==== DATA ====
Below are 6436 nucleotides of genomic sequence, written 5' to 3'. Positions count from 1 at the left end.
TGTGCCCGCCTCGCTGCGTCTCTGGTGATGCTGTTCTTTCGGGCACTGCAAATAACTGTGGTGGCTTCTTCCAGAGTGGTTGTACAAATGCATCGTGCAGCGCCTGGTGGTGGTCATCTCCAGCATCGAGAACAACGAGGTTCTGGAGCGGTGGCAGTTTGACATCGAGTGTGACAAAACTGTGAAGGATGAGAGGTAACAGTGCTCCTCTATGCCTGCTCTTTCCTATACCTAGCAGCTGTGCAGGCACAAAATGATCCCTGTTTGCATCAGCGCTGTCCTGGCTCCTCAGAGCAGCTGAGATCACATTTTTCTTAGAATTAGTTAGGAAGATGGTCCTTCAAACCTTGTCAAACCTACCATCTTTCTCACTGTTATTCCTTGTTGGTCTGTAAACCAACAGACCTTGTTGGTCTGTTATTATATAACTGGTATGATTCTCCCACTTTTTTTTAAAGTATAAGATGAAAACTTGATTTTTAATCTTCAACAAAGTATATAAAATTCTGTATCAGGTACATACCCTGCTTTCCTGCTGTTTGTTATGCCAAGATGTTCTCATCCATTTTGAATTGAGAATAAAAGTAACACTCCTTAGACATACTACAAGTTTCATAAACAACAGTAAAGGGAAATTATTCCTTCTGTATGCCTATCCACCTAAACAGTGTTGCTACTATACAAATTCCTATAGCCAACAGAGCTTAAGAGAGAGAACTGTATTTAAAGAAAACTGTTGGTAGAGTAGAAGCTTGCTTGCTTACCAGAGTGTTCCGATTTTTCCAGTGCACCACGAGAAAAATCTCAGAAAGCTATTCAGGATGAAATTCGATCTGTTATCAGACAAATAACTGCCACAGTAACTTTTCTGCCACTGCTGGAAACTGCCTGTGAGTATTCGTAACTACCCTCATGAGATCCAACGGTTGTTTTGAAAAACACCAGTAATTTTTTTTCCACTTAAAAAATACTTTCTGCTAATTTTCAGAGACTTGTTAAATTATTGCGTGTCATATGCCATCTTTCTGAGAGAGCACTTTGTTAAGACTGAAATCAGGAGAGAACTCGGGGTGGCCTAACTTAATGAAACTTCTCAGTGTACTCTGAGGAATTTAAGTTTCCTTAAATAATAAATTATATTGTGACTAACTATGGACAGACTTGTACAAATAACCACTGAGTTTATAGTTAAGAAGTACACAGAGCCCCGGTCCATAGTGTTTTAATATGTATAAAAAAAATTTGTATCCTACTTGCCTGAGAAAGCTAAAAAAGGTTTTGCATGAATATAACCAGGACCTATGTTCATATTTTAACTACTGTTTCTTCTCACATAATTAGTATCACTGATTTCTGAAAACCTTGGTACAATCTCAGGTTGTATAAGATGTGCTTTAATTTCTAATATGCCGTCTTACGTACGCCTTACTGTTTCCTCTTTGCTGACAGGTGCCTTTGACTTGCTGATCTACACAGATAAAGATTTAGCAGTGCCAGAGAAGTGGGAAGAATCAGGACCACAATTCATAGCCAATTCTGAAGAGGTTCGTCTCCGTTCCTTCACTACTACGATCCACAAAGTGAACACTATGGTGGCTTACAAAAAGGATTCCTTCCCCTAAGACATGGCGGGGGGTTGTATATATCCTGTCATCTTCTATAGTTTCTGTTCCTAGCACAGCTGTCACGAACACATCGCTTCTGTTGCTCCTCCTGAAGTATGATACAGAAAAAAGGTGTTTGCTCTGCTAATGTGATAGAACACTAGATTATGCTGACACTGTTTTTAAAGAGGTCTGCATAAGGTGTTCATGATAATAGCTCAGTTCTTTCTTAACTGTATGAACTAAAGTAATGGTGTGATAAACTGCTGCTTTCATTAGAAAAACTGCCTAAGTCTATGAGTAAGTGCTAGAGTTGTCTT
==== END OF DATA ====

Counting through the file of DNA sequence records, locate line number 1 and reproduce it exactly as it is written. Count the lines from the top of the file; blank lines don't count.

Below are 6436 nucleotides of genomic sequence, written 5' to 3'. Positions count from 1 at the left end.